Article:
Renaissance Period: from about 1400–1600
girl playing virginal ~ serpent ~ woman with theorbo
Click any image to enlarge.
(public domain images from Wiki Commons)
- Renaissance composers include Josquin Des Prez, Thomas Tallis, Giovanni Pierluigi da Pastrina, Orlando de Lassus, William Byrd, Giovanni Gabrieli, Claudio Monteverdi, Clement Janequin
- Vocal music includes French chansons, German lieder, secular madrigals, motets, quodlibets (literally meaning “whatever you like,” sort of a mashup of snippets of various tunes that were popular at the time).
- Instruments commonly used: violin, viol, viola, cello, violone, lute, archlute, theorbo, harp, cittern, vihuela, crumhorn, recorder, shawm, dulcian, cornett, sackbut, serpent, natural horn, slide trumpet, natural trumpet, clavichord, harpsichord, virginal, organ, drum, timpani, cymbals, tabor. Read about these instruments here.
During the Renaissance, “the characteristic ‘ideal’ sound became that of four of more voice lines of similar character and equal importance in a homogeneous tone color, instead of three more or less dissimilar lines in contrasting timbres as in the Middle ages. The idea medium was an unaccompanied vocal ensemble (a capella)…. Composers began to write all the parts simultaneously instead of successively, as in the Middle Ages.” (from A History of Western Music by Donald Jay Grout)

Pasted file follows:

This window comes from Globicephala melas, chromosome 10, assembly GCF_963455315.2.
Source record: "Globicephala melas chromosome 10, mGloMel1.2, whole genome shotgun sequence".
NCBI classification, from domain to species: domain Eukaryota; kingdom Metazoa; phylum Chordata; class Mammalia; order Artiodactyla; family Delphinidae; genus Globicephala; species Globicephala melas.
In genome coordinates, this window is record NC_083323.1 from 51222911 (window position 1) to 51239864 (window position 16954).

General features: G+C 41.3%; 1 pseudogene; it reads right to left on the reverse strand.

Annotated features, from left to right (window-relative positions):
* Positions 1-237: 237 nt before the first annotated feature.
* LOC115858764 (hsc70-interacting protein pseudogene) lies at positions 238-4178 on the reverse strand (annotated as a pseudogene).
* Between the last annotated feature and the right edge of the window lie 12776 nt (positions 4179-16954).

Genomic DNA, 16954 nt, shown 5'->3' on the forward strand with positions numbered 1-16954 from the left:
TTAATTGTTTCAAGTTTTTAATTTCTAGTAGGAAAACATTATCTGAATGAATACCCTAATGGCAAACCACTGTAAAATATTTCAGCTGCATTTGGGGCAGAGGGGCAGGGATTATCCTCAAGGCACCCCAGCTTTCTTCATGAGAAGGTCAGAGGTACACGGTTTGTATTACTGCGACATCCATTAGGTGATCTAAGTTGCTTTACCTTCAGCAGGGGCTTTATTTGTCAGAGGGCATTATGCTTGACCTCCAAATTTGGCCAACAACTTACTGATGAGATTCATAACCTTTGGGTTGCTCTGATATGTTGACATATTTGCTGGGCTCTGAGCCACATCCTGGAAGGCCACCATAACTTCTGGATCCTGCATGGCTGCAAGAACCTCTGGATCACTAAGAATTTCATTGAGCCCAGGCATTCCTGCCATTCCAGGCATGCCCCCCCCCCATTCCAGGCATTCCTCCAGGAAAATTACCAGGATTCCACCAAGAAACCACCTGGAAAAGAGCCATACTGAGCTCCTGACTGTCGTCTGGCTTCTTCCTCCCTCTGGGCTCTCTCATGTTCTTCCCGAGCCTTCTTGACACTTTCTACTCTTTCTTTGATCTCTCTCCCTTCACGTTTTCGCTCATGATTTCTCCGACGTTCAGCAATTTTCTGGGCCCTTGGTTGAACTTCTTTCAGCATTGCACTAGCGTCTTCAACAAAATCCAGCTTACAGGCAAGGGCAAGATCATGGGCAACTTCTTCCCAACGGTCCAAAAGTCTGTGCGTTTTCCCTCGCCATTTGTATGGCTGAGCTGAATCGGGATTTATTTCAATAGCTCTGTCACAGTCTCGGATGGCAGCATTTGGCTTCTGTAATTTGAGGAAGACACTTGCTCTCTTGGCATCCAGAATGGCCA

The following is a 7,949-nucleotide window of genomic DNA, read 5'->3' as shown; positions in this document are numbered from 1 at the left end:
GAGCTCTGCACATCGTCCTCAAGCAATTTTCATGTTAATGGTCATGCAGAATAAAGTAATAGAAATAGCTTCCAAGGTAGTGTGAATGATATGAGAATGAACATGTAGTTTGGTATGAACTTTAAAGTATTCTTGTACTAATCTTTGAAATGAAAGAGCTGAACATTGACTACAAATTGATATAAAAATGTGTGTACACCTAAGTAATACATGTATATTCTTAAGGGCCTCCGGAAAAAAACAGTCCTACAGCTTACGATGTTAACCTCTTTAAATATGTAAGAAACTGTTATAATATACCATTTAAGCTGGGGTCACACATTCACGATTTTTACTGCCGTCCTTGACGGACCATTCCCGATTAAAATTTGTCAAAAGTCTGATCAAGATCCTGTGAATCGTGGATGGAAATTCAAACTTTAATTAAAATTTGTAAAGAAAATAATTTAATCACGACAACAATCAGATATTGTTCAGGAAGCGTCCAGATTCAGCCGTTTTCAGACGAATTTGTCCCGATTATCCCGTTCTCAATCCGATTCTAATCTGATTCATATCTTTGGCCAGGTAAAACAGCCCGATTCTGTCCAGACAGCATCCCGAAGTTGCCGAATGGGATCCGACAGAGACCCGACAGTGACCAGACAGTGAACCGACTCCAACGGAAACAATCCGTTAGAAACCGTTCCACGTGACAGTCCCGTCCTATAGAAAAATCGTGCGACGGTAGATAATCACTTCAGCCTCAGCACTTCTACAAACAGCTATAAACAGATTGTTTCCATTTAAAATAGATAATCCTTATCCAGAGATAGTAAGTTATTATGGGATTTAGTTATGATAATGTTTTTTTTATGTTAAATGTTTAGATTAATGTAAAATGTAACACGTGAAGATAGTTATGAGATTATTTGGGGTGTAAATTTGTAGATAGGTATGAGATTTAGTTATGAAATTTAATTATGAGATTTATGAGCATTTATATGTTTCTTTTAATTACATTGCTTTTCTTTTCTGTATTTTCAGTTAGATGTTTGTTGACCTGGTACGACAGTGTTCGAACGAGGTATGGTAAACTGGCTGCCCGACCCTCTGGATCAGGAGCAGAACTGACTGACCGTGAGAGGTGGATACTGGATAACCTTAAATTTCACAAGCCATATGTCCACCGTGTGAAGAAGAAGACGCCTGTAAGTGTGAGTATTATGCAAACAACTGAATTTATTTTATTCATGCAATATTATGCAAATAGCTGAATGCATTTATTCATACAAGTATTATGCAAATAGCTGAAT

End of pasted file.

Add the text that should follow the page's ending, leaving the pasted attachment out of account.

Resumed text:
A few prime examples of Renaissance music are these favorites among many early music fans.
“Le Chant des Oiseax” — a madrigal for an unaccompanied four-part vocal ensemble by Clément Janequin that imitates bird calls and songs.
The quartet in the first version below includes a soprano, countertenor, baritone, and bass.
In the second version, you can follow along the score, which notes the onomatopoeia (bird songs).
“Spem in Alium” by Thomas Tallis is a motet for 40 voices. According to this piece’s Wiki page:
“The motet is laid out for eight choirs of five voices (soprano, alto, tenor, baritone and bass). It is most likely that Tallis intended his singers to stand in a horseshoe shape. Beginning with a single voice from the first choir, other voices join in imitation, each in turn falling silent as the music moves around the eight choirs. All forty voices enter simultaneously for a few bars, and then the pattern of the opening is reversed with the music passing from choir eight to choir one. … The work is a study in contrasts: the individual voices sing and are silent in turns, sometimes alone, sometimes in choirs, sometimes calling and answering, sometimes all together, so that, far from being a monotonous mass, the work is continually changing and presenting new ideas”
Giovanni Gabrieli experimented with space and sound, often positioning brass choirs in different parts of a venue to play antiphonally, echoing each other at times. He also wrote simpler pieces for brass ensembles of varying sizes.
Here are three different presentations of his “Canzona per Sonare No. 2” for brass quartet (sometimes arranged for quintet).
The first is performed by Calliope Brass via Zoom, the second is an animated score (watch other animated scores by Stephen Malinkowski here), and the third is performed by the Santa Barbara (CA) Trombone Society’s Sackbut Quartet (the sackbut is the ancestor of the trombone).